I have a problem when I select 'reverse speed' on a clip in the timeline. The subsequent playback becomes very choppy (high % of dropped frames). I have been able to reproduce this problem on two separate computers (both Win 10 machines with Premiere v13.1). This choppy playback does not happen when the clip is played back in 'forward speed', nor if I apply different effects to it like Lumetri colour adjustments. It seems limited to the 'reverse speed' effect, though admittedly I haven't tried too many additional effects yet. But the end result is that the timeline is unwatchable for any clips where I employ this 'reverse speed' effect.
I am at a loss for why this is happening (hence the forum post) and am wondering if I am overlooking something obvious or if this is indeed a bug. Both my machines should be capable of handing this without any issues. I was using an older 'trashcan' Mac Pro from 2013 (with 32GB of RAM) and it didn't exhibit these problems, so I wonder if it is a Windows-specific issue.
Troubleshooting thus far:
- Create proxy clips for all files. No impact.
- Changed playback resolution from full > 1/2 > 1/4 > 1/8. No discernible impact. Maybe slightly better at lower resolutions.
- toggled the Renderer for Mercury Playback between GPU acceleration and software only. No impact.
- Tried different 4k drone clips. Same result.
- Imported 4k clips into a 1080p timeline (and set to frame size). No impact.
- Imported 4k GoPro clips into timeline to see if there was a difference amongst different 4k source devices. Same result.
- Used an older (2013) Mac Pro (trashcan with 32GB of RAM) to play the same timeline and it did not have any problems with dropped frames on the reverse speed clip.
4k .mov files from DJI Mavic 2 Pro
4k .mp4 files from GoPro Hero 6 (for testing)
Asus WS C621E SAGE Motherboard
2x Xeon Silver 4114 @ 2.20 GHz (10 cores each; 20 cores total)
64 GB Ram
Nvidia Quadro P2000
Windows 10 Pro 64-bit (version 1809)
OS drive = Samsung Pro 970 1TB NVMe
Cache drive = same as OS
Media = 8 TB mechanical drive
Intel i7-7820HQ @ 2.90 GHz
16 GB Ram
Windows 10 Pro 64-bit (version 1809)
Nvidia Quadro M1200 (discrete)
Intel HD Graphics 630 (built-in)
HDD = 1TB NVMe drive (everything on a single drive)
Premiere Version 13.1 (Magician)
Any thoughts/troubleshooting would be welcome.
I'm really surprised a 4k drone shot ... the LONGEST stuff of the long-GOP format ... would playback sweet on anything.
I would suggest setting your Sequence to Custom, setting a format/codec for "previews" the same as you will be exporting in, and do a render/replace for any reversed media.
A couple comments on your rigs ...
The desktop ... has a ton of cores, but Pr doesn't really use past about 10 or 12, and ... those are very slow cores. Long-GOP media is heavily dependent on a cores/RAM/cache subsystem, and Puget Systems and Safeharbor Computing both recommend as close to 10 cores at 3.8Ghz or faster as possible, with as close to 10GB of fast RAM per core as possible.
What you have are a fair number of slow cores without that much RAM per core, which (I know!) seems ridiculous given the total number of cores and raw RAM available. But in use, it's not an optimal rig.
The laptop ... four cores of medium speed with 4GB of RAM per core. Not ... a fast rig either, for Pr.
So, yea ... I'd use proxies for "regular" 4k drone media and render/replace for reversed clips. And do NOT use H.264 proxies ... use the included Cineform presets as it is an intraframe codec with far better playback.
Neil - Thanks for taking some time to reply and add your thoughts to the discussion.
A few thoughts on the hardware/rig, and a bit more information.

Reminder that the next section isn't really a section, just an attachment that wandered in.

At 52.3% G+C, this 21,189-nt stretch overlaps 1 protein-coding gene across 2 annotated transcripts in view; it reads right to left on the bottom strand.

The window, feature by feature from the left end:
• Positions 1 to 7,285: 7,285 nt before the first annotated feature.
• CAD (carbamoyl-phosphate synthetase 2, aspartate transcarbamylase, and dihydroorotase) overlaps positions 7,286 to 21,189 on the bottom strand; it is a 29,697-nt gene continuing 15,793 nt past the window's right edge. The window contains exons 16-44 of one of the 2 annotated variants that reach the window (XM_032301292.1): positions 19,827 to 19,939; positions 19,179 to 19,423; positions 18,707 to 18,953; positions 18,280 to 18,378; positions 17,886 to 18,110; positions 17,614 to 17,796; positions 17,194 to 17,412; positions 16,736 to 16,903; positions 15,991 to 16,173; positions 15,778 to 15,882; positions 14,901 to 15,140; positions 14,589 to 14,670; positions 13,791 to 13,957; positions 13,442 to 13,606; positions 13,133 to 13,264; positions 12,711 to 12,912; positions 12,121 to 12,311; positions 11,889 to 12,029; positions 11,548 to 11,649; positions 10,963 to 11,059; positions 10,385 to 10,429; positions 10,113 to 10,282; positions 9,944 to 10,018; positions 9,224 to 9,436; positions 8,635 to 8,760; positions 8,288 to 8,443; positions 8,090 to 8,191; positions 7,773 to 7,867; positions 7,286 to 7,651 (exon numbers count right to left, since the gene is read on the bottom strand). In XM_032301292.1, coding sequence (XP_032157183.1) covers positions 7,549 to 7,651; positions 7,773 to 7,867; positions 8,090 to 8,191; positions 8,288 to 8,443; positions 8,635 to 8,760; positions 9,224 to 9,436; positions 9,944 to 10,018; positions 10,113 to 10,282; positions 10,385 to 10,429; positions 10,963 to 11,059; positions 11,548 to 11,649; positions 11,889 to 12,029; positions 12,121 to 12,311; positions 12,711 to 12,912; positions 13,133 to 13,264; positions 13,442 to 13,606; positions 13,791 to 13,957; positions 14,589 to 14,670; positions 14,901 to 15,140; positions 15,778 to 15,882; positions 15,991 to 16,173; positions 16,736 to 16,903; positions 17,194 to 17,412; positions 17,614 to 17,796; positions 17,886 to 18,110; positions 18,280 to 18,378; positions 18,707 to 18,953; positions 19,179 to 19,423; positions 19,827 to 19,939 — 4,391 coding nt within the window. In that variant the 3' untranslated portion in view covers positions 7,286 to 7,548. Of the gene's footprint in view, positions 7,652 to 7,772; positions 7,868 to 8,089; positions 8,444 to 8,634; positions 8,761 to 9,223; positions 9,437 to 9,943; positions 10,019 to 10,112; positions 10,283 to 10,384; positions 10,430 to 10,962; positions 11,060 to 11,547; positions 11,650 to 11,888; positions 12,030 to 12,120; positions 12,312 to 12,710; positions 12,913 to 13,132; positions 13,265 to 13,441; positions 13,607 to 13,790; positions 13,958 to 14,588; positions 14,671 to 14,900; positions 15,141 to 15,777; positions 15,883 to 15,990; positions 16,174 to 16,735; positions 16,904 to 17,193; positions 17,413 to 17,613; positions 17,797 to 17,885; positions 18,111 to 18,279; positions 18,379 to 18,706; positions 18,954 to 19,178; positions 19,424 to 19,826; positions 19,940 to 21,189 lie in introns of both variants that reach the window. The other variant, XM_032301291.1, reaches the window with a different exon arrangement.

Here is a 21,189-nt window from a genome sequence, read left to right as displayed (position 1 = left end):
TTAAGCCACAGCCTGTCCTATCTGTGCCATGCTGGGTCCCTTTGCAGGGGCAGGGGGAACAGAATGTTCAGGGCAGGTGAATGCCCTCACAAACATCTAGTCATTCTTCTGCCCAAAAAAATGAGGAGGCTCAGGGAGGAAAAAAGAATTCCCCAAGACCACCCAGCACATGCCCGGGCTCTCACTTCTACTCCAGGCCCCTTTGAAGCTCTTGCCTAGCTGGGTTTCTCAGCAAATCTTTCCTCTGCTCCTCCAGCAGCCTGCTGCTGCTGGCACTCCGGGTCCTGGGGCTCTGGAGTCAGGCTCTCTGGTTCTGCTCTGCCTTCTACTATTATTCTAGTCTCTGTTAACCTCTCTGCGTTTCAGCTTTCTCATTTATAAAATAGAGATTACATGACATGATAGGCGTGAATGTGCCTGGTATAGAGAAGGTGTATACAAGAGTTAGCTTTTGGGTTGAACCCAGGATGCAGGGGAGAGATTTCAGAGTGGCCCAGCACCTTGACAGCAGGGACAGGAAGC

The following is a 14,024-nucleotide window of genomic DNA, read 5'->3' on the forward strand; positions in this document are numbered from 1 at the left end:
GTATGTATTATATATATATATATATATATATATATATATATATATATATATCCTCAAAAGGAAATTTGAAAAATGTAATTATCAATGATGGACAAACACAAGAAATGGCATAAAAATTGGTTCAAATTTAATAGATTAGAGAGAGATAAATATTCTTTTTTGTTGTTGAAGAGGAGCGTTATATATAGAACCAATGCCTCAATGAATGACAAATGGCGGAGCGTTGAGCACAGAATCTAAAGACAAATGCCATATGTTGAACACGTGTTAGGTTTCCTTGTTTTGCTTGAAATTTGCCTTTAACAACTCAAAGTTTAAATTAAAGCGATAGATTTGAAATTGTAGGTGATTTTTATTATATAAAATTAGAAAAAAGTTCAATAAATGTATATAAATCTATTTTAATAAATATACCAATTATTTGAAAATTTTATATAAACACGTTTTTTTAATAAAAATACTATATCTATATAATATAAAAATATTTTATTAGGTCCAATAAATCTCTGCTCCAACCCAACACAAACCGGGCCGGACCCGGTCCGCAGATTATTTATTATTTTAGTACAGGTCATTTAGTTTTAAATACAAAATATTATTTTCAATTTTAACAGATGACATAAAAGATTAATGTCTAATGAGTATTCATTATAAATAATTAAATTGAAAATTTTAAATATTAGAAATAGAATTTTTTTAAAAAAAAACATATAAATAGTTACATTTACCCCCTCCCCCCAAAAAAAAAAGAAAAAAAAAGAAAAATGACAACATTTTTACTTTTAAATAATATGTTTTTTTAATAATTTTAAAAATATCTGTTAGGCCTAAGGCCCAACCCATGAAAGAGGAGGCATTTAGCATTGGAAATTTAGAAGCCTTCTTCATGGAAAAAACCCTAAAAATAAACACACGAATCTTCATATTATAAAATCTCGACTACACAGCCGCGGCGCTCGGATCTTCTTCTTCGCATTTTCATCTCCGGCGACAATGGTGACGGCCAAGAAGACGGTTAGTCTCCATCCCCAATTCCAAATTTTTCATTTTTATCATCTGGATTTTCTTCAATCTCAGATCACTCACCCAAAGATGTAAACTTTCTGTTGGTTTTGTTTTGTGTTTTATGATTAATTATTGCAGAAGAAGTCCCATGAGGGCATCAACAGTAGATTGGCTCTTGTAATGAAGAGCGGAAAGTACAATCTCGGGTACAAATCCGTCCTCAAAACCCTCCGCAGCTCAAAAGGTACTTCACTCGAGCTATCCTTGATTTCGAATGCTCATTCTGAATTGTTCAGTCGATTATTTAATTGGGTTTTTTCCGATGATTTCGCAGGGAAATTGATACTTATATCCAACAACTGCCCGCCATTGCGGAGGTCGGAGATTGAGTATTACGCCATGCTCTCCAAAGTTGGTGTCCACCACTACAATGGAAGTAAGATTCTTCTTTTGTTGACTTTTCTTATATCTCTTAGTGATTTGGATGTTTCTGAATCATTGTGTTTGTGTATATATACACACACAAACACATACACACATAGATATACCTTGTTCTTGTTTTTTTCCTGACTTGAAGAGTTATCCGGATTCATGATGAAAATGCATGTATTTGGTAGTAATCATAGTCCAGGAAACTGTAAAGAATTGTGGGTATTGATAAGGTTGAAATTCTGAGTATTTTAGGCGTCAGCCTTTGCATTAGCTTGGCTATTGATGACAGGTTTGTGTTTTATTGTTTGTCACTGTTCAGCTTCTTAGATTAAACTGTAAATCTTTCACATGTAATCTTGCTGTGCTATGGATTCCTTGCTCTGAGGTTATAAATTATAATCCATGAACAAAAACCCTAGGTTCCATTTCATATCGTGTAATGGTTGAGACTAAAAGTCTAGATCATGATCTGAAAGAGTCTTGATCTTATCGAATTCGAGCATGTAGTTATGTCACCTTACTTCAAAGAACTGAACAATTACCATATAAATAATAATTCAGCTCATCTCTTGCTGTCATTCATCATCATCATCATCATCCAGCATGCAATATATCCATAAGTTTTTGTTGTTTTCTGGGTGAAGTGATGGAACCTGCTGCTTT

The 2013-era Mac could play these clips without any issues at full res (and using an external USB 3 drive without proxies), so it suggests to me that there is something else going on. The workstation has twice the RAM, an extra processor, and is 5 years newer than the Mac, so it would seem to me a reasonable expectation that it should perform just as well (and better!) as the Mac all things being equal. I appreciate your comments about cores/speed of the CPU/and RAM per core, but for me the Mac part of the troubleshooting gives me pause in terms drawing a hardware conclusion.
As I noted both machines have no problem playing the native drone 4k clips @ full resolution without dropped frames. They can also play the same 4k clips with some basic lumetri effects applied, but the 'reverse speed' seems to be the Achilles heel.
I can certainly render/replace reversed clips as a workaround but was hoping that I might be overlooking a software setting, or that others have experienced this issue.
I've been "around" this and other forums for enough years to have seen some really screwy things about performance. We can go to the 'general' things, such as my comments ... but there'll be some old rig that screams and shouldn't, and a newer one that's a dog ... and shouldn't be.
Talking with computer geeks that build video post rigs, they can go into all sorts of things that affect such things ... among others, both Puget Systems and SafeHarbor computing note that from their extensive testing, there are some CPUs that are vastly better than others for most video post apps ... and cost is not a great predictor. Specs aren't necessarily either. Some of the very expensive i9's struggle to keep up with another specific i9 or even i7 that's half the cost when pushed in Pr, AfterEffects, or Resolve.
And if you're the guy with the incredibly spendy i9, well ... you might not be so pleased about that. But ... it's what happens.
If those machines of yours are playing the drone clips at full res with no dropped frames, even with a titch or two of Lumetri, they are doing very well. Very well indeed.
Many of the guys/gals I work and communicate with are colorists, with massively expensive suites. Their 'confidence monitor' alone is over $10G. They run 6k RED files without issue with tons of effects on them. And transcode nearly every bit of H.264 to a full intraframe codec before adding it onto a timeline. They frequently don't even try to run H.264/4k media "as is" ... period. Maybe if all they've got is a couple clips ... but any more than that, it's t-code time.
Some machines run that stuff amazingly well. Mine doesn't do too bad, and my projects are short, so ... I'll try to get by. If it's gonna be a bigger project, off to creating proxies on ingest. Occasionally, I'll just run a watch-folder preset in MediaEncoder and t-code the lot. Dump the t-codes when done as of course, they've much larger than the original files.